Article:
Author Topic: EP746: The ’76 Goldwater Dime (Summer Flashback)  (Read 2468 times)


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on: August 30, 2020, 07:17:13 PM
Escape Pod 746: The ’76 Goldwater Dime (Summer Flashback)

Author: John Medaille
Narrator: Norm Sherman
Hosts: Alasdair Stuart and Norm Sherman
Audio Producers: Summer Brooks and Mur Lafferty

Originally published in Residential Aliens, July 2010, and previously published on Escape Pod 284 in March 2011.


I started in 1962, that’s when I became a numismatist. You know what that is? It’s the study of… well, it’s not the study of anything. It’s coin collecting, is what it is.

I was ten in 1962, and Christmas I got my first coin album. I didn’t actually get it. My father gave it to my brother. It was, you know, you’ve seen them, a sturdy cardboard folder with slots punched out that you put the coins in. Behind the slots, the empties, it had a backing of blue felt, I remember that. My dad gave it to my brother, I guess maybe thinking it would straighten him out. But coins, you know, they don’t really have that power. He wasn’t interested. He gave it to me. Me, I was interested.

The album was for Lincoln pennies, 1909 to 1959. I had five cents in the world then and each of the five fit in the slot. It only took me five more days to get the other forty-five. I would do anything for those pennies and slot it in its slot. Anything, anything. When I got my last penny, wow. It was a 1943 steel mint penny, a ‘steelie.’ They had to use steel instead of copper that year cause they needed the copper for all the bombs. I was so proud.

From then on it was just coins for me. My life was coins. I was hooked. They had their hooks in me, boy.

When I was just seventeen I moved by myself down to Washington, DC, cause I got a job there in a coin shop. That was my education. I lived in a one room dungeon in a crumby neighborhood, I loved coins that much.

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Languorous Lass

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Reply #1 on: August 30, 2020, 09:42:52 PM
Loved this story.  The voice was great, and the development unexpected.  I found myself grinning more and more as I listened. 

Cyber Spirit

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Reply #2 on: August 30, 2020, 10:07:27 PM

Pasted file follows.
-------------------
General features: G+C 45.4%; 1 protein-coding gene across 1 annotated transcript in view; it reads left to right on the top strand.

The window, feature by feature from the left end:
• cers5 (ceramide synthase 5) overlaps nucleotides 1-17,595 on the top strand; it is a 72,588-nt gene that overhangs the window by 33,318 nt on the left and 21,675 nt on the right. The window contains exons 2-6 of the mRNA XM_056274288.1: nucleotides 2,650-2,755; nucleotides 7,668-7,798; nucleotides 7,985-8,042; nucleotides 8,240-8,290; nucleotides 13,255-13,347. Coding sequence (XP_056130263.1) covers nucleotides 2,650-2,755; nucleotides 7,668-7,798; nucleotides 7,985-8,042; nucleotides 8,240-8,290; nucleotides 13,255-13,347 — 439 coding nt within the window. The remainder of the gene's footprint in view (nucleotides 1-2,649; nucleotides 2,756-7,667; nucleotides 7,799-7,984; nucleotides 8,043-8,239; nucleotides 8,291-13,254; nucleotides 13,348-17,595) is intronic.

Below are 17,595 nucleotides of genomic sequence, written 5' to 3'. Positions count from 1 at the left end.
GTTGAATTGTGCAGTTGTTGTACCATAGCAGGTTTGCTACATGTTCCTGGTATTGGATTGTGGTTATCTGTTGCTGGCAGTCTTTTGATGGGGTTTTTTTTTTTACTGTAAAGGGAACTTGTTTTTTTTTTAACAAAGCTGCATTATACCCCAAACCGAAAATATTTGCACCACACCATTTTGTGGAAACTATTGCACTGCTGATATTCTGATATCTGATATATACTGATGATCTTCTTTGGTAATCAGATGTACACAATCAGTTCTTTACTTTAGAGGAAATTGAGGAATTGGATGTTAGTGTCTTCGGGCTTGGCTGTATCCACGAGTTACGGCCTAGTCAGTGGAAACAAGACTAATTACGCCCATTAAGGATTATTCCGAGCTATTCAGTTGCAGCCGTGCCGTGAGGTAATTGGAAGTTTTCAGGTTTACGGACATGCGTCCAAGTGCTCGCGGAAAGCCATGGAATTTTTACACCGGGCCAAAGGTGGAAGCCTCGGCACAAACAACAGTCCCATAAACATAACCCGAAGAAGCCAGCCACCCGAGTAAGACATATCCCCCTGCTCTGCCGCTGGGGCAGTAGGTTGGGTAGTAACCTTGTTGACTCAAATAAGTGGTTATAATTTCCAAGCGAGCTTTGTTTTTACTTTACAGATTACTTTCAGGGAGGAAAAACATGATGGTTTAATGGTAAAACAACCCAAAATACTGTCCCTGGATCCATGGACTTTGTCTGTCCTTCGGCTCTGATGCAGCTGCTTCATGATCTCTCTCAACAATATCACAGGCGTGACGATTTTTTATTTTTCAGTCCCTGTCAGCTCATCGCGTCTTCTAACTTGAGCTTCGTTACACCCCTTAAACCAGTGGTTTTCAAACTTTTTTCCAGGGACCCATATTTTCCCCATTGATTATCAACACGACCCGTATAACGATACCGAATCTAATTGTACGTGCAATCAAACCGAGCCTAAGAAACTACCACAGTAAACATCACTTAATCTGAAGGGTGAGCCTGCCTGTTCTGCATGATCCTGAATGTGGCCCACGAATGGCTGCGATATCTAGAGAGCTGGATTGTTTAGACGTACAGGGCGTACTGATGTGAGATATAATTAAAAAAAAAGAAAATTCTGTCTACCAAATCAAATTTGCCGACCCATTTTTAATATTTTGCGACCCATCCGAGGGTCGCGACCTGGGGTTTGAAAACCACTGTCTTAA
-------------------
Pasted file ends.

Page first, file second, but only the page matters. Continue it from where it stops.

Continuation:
I also enjoyed this story. The character was fascinating, the glimpses at the other worlds revealed by the coins intriguing, and Alistair 's outro really brought it home for me. Morever, I like stories that tend to explore a facet of life in which I am unfamiliar such as  coin collecting and I loved the well researched nature of the coins being discussed throughout.

There was a brief period where I did a bit of coin collecting. I worked in a store where each night I had to count down my till for the next shift. I started discovering occasional silver quarters and Buffalo nickels in the till when I would count it down for the night and had the idea to swap out these valuable coins for their normal quarter and nickel counterparts (always careful to show what I was doing on the security cams). I never thought I would get rich but it was a fun way to break up the monotony. Anyways, after a couple months I had about a half dozen silver quarters which can go for about 5 dollars apiece. I had these on my dresser with the intention of selling them. However, one day, my wife's aunt was looking for some change to get a soda and saw the coins on my dresser and used them to get a Pepsi. I wasn't mad or anything, but I did tease her about the Pepsi she was drinking being worth about $25. Thus ended my coin collecting days.
« Last Edit: August 30, 2020, 10:27:32 PM by Cyber Spirit »


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Reply #3 on: August 31, 2020, 12:36:58 AM
I enjoyed the ideas in this story, but the framing kept raising questions for me. To whom is he revealing his secrets? Not another numismatist for sure, and possibly not even another collector of anything. Why would he tell this to whoever it is?


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Reply #4 on: July 19, 2022, 09:52:23 PM
This story has become one of my favorites, partly because of Norm Sherman's noir narration. An extraordinary tale, related over the last drinks in an otherwise deserted bar late one evening.